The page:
provisioned with this information. One possible way to provide information. One possible way to provide keying material for the
keying material for the outer (hop-by-hop) algorithm is to use outer (hop-by-hop) algorithm is to use [DTLS-TUNNEL].
[I-D.ietf-perc-dtls-tunnel].
3.1. Key Derivation 3.1. Key Derivation
Although SRTP uses a single master key to derive keys for an SRTP Although SRTP uses a single master key to derive keys for an SRTP
session, this transform requires separate inner and outer keys. In session, this transform requires separate inner and outer keys. In
order to allow the inner and outer keys to be managed independently order to allow the inner and outer keys to be managed independently
via the master key, the transforms defined in this document MUST be via the master key, the transforms defined in this document MUST be
used with the following pseudo-random function (PRF), which preserves used with the following pseudorandom function (PRF), which preserves
the separation between the two halves of the key. Given a positive the separation between the two halves of the key. Given a positive
integer "n" representing the desired output length, a master key integer "n" representing the desired output length, a master key
"k_master", and an input "x": "k_master", and an input "x":
PRF\_double\_n(k\_master,x) = PRF\_(n/2)(inner(k\_master),x) || PRF_double_n(k_master,x) = PRF_(n/2)(inner(k_master),x) ||
PRF\_(n/2)(outer(k\_master),x) PRF_(n/2)(outer(k_master),x)
Here "PRF_n(k, x)" represents the AES_CM PRF KDF (see Section 4.3.3 Here "PRF_double_n(k_master, x)" represents the AES_CM PRF Key
of [RFC3711]) for DOUBLE_AEAD_AES_128_GCM_AEAD_AES_128_GCM algorithm Derivation Function (KDF) (see Section 4.3.3 of [RFC3711]) for
and AES_256_CM_PRF KDF [RFC6188] for DOUBLE_AEAD_AES_128_GCM_AEAD_AES_128_GCM algorithm and AES_256_CM_PRF
DOUBLE_AEAD_AES_256_GCM_AEAD_AES_256_GCM algorithm. "inner(key)" KDF [RFC6188] for DOUBLE_AEAD_AES_256_GCM_AEAD_AES_256_GCM algorithm.
represents the first half of the key, and "outer(key)" represents the The term "inner(k_master)" represents the first half of the key;
second half of the key. "outer(k_master)" represents the second half of the key.
4. Original Header Block 4. Original Header Block
The Original Header Block (OHB) contains the original values of any The OHB contains the original values of any modified RTP header
modified RTP header fields. In the encryption process, the OHB is fields. In the encryption process, the OHB is included in an SRTP
included in an SRTP packet as described in Section 5. In the packet as described in Section 5. In the decryption process, the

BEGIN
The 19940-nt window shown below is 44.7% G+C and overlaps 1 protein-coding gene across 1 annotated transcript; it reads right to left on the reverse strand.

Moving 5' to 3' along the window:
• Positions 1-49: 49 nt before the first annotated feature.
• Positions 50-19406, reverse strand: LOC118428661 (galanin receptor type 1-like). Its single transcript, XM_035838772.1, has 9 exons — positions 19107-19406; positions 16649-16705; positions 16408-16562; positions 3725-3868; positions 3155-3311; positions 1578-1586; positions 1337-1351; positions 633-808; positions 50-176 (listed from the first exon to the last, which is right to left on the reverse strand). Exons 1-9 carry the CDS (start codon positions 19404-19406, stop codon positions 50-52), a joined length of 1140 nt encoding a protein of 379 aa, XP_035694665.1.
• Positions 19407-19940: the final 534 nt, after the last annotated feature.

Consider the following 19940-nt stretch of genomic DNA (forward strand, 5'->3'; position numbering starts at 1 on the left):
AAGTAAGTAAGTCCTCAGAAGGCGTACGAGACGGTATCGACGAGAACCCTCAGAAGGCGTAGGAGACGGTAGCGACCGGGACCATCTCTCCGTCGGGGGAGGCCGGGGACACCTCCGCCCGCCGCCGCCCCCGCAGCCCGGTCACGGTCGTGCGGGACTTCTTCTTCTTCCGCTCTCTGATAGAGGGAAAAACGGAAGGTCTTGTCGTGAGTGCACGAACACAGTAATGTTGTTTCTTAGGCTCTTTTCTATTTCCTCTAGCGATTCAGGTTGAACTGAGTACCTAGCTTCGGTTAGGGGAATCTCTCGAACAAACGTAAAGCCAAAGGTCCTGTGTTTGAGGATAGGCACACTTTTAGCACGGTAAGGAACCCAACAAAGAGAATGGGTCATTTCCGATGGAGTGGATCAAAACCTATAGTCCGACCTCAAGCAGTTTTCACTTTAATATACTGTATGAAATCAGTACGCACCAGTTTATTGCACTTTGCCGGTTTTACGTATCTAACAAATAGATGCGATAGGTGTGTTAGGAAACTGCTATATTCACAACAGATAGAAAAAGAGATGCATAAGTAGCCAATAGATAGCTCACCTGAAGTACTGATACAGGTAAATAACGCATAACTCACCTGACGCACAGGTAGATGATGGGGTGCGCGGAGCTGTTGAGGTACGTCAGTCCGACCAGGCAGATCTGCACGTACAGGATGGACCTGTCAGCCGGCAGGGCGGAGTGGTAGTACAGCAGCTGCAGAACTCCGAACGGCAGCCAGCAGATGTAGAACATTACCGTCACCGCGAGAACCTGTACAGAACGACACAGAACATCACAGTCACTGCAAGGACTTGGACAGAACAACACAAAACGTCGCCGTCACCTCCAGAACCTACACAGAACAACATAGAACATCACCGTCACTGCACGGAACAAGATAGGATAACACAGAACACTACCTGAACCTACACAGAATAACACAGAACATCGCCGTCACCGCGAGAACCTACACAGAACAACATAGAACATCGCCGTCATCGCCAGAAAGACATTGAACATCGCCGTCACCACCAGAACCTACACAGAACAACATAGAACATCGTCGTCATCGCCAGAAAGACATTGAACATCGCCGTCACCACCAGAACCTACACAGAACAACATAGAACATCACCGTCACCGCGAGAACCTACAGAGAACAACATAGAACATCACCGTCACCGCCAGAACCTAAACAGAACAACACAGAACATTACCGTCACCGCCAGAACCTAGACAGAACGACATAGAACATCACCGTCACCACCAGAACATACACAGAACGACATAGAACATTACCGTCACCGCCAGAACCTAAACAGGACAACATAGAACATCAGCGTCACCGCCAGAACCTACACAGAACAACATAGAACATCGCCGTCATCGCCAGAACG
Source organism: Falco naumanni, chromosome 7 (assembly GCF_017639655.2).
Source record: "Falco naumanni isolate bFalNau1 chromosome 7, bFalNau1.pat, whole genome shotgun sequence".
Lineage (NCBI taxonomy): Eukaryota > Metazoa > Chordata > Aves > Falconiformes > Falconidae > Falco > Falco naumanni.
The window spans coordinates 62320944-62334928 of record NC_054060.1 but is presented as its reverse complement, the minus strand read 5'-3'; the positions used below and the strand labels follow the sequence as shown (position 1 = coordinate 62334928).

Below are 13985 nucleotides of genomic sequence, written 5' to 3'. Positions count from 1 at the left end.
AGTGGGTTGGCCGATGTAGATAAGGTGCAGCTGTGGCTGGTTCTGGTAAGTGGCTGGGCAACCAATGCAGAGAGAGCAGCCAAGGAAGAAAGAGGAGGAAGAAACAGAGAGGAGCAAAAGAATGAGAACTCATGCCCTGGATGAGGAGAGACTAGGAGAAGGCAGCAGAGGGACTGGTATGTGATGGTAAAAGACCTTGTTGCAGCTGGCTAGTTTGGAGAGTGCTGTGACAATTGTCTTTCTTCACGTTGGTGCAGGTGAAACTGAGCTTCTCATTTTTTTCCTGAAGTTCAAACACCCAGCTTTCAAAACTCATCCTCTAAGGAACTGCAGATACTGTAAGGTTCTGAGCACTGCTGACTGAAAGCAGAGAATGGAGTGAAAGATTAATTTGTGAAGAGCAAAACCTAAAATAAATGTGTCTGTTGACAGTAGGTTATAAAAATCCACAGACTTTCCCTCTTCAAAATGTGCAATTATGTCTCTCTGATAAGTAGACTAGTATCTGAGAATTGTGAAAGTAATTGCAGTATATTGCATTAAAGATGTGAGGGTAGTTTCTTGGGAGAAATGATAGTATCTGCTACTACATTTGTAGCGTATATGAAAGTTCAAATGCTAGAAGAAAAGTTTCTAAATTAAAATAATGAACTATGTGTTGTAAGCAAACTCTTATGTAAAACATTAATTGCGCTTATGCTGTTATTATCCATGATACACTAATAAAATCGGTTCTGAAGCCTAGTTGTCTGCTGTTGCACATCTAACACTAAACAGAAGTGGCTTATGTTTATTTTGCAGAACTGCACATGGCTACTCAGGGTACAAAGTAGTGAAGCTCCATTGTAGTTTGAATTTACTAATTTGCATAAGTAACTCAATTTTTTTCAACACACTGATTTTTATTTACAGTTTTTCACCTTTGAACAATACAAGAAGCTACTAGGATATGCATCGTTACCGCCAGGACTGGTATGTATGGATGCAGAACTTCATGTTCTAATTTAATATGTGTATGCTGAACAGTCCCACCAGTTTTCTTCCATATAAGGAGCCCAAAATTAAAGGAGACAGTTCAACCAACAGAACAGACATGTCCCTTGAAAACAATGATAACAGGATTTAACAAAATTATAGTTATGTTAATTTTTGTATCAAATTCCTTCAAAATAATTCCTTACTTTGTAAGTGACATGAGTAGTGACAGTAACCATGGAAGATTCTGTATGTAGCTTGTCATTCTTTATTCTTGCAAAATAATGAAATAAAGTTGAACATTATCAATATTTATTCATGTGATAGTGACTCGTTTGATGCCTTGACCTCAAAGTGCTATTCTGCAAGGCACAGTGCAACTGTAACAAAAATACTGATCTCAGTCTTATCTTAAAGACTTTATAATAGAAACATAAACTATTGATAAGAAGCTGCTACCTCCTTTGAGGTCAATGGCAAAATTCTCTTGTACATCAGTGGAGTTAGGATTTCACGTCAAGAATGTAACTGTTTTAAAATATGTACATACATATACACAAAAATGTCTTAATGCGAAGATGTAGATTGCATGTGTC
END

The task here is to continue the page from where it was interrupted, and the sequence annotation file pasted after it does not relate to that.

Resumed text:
decryption process, the receiving endpoint uses it to reconstruct the receiving endpoint uses it to reconstruct the original RTP header so
original RTP header, so that it can pass the proper AAD value to the that it can pass the proper additional authenticated data (AAD) value
inner transform. to the inner transform.
The OHB can reflect modifications to the following fields in an RTP The OHB can reflect modifications to the following fields in an RTP
header: the payload type, the sequence number, and the marker bit. header: the payload type (PT), the SEQ, and the marker bit. All
All other fields in the RTP header MUST remain unmodified; since the other fields in the RTP header MUST remain unmodified; since the OHB
OHB cannot reflect their original values, the receiver will be unable cannot reflect their original values, the receiver will be unable to
to verify the E2E integrity of the packet. verify the end-to-end integrity of the packet.
The OHB has the following syntax (in ABNF [RFC5234]): The OHB has the following syntax (in ABNF [RFC5234]):
OCTET = %x00-FF OCTET = %x00-FF
PT = OCTET PT = OCTET
SEQ = 2OCTET SEQ = 2OCTET
Config = OCTET Config = OCTET
OHB = [ PT ] [ SEQ ] Config OHB = [ PT ] [ SEQ ] Config
If present, the PT and SEQ parts of the OHB contain the original If present, the PT and SEQ parts of the OHB contain the original
payload type and sequence number fields, respectively. The final payload type and sequence number fields, respectively. The final
"config" octet of the OHB specifies whether these fields are present, "Config" octet of the OHB specifies whether these fields are present,
and the original value of the marker bit (if necessary): and the original value of the marker bit (if necessary):
+-+-+-+-+-+-+-+-+ +-+-+-+-+-+-+-+-+
|R R R R B M P Q| |R R R R B M P Q|
+-+-+-+-+-+-+-+-+ +-+-+-+-+-+-+-+-+
o P: PT is present * P: PT is present
o Q: SEQ is present * Q: SEQ is present
o M: Marker bit is present * M: Marker bit is present
o B: Value of marker bit * B: Value of marker bit
o R: Reserved, MUST be set to 0 * R: Reserved, MUST be set to 0
In particular, an all-zero OHB config octet (0x00) indicates that In particular, an all-zero OHB Config octet ("0x00") indicates that
there have been no modifications from the original header. there have been no modifications from the original header.
If the marker bit is not present (M=0), then B MUST be set to zero. If the marker bit is not present (M=0), then "B" MUST be set to zero.